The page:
Announcement

Collapse
No announcement yet.

Orphan of the Day, 11-18, 1966 Plymouth Sport Fury

Collapse
X
 
  • Filter
  • Time
  • Show
Clear All
new posts

  • Orphan of the Day, 11-18, 1966 Plymouth Sport Fury



    Craig
    Last edited by 8E45E; 06-29-2014, 09:03 PM.

  • #2
    I built the Jo-Han model when I was 13. I always loved this body style. You don't see too many today.

    Comment


    • #3
      Which town in Alberta are those car shows held in? I amazed at the condition of so many of those vehicles; almost as if they never left SoCal or maybe Arizona.
      --------------------------------------

      Sold my 1962; Studeless at the moment

      Borrowed Bams50's sigline here:

      "Do they all not, by mere virtue of having survived as relics of a bygone era, amass a level of respect perhaps not accorded to them when they were new?"

      Comment


      • #4
        the first four speed car i drove was a 383/335 hp version of this car. spun it out in the first block.
        61 lark cruiser
        64 daytona 2dr hardtop

        Comment


        • #5
          I purchased a similar car new. I traded my 1964 Fury hardtop, with 32K miles, in on a black 1965 Sport Fury hardtop with hipo 383 and four speed. I kept the Sport Fury for nine months before turning it in on a new 1966 Charger. The Sport Fury had 27K miles of local driving. That is a lot of shifting.

          A 1965 Sport Fury convertible was the Pace Car for the Indy 500.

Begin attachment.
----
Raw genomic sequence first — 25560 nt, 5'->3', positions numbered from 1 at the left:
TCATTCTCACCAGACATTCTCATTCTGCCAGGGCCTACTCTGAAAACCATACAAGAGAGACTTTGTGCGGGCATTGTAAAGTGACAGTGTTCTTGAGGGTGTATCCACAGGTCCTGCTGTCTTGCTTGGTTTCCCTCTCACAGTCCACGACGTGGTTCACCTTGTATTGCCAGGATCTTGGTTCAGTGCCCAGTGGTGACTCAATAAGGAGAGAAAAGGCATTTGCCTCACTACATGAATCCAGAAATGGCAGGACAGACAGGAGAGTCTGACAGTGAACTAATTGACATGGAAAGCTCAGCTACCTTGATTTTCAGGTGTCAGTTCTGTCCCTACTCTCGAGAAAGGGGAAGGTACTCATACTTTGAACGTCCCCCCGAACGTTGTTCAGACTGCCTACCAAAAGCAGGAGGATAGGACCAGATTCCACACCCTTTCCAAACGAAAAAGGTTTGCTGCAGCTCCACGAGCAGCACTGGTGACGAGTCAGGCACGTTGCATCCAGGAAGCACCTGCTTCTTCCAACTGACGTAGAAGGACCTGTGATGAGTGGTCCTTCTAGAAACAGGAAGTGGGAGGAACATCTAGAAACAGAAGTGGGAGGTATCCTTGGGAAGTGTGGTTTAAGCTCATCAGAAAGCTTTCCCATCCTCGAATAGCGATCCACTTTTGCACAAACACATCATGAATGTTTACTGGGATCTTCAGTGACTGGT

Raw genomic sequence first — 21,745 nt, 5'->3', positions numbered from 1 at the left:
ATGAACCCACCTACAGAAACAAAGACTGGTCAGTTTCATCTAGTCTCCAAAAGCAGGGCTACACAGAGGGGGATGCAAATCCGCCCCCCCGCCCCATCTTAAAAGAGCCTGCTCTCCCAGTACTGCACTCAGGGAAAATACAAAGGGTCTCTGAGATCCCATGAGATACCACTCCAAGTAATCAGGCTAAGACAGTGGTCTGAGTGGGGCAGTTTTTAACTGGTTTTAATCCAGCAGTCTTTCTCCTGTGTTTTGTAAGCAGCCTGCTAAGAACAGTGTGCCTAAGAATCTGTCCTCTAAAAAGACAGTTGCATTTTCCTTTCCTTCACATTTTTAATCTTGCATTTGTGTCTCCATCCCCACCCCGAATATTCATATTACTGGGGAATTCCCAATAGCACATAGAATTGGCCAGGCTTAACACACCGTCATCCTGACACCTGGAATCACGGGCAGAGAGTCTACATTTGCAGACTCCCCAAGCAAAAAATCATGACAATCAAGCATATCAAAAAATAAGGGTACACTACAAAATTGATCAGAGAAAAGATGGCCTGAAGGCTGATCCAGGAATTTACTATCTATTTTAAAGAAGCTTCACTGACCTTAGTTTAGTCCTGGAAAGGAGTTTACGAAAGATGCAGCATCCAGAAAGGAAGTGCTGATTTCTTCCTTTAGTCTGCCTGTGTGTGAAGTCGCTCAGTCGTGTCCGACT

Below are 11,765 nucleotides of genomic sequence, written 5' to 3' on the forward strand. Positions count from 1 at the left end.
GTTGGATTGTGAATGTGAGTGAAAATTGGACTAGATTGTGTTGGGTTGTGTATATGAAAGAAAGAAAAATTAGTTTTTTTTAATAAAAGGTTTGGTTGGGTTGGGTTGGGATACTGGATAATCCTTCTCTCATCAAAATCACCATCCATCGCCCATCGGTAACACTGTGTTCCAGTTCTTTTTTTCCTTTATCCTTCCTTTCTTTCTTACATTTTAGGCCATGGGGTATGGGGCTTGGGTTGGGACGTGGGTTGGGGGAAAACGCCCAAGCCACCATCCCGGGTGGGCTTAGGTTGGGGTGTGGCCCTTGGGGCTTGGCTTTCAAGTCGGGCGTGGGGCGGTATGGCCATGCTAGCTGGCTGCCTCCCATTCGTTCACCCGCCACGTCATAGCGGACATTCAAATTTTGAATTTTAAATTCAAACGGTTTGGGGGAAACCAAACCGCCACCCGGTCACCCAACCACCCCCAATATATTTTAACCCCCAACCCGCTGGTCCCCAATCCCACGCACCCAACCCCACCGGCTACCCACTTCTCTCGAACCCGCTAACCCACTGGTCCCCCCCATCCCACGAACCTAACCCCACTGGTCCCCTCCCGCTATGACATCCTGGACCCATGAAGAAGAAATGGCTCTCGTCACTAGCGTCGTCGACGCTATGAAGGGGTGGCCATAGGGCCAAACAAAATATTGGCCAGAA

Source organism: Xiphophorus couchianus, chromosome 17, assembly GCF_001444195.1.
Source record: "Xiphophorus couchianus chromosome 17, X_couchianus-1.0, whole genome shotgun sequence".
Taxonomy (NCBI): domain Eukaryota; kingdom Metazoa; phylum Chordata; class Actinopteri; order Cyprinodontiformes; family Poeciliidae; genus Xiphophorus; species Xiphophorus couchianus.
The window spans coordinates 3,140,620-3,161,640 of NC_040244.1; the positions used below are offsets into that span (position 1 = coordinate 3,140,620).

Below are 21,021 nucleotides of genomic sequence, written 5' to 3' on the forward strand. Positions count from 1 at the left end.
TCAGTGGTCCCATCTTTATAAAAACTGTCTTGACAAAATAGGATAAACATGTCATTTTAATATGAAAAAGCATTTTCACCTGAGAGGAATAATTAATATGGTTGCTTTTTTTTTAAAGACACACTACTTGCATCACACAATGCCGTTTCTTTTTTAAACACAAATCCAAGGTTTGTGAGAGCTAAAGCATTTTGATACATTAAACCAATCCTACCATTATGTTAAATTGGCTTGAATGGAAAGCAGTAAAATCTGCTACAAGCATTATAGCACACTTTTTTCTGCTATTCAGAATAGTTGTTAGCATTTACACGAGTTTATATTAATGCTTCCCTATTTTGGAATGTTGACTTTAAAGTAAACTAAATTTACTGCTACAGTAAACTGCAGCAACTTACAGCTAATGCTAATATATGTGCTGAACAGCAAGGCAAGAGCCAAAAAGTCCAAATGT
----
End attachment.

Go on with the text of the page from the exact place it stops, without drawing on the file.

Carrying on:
Gary L.
          Wappinger, NY

          SDC member since 1968
          Studebaker enthusiast much longer

          Comment


          • #6
            Originally posted by studerodder View Post
            the first four speed car i drove was a 383/335 hp version of this car. spun it out in the first block.
            Minor correction - For full size Plymouths: for 1965 the hipo 383s were 330 HP and for 1966 they were 325 HP.
            Gary L.
            Wappinger, NY

            SDC member since 1968
            Studebaker enthusiast much longer

            Comment


            • #7
              I used to deliver Plymouths in dealer swaps for Moller Motors Chrysler Plymouth in Snoqualmie, Washington during that era. I drove several new Furys doing that and enjoyed them. My only complaint with any was with Mopar's over boosted power steering and its lack of road feel.
              Dean




              CLEM

              Comment


              • #8
                Ther is a similar car in town for sale...I drive past it almost daily.
                It may not be a a Sport Fury and it needs paint. No rust that I can see, however.
                63 Avanti R1 2788
                1914 Stutz Bearcat
                (George Barris replica)

                Washington State

                Comment


                • #9
                  Originally posted by Clem64 View Post
                  I used to deliver Plymouths in dealer swaps for Moller Motors Chrysler Plymouth in Snoqualmie, Washington during that era. I drove several new Furys doing that and enjoyed them. My only complaint with any was with Mopar's over boosted power steering and its lack of road feel.
                  I didn't have that problem with my 1965 Sport Fury. It was the hipo 383 with four speed, but had no power steering. It also had a small steering wheel and the largest size tires available (like on a station wagon). Cathy did not like to drive it. Once she had to drive it to/from the World's Fair in NYC. She preferred her 1958 Packard hardtop or 1961 Studebaker Regal Lark VIII.
                  Gary L.
                  Wappinger, NY

                  SDC member since 1968
                  Studebaker enthusiast much longer

                  Comment

                  Working...
                  X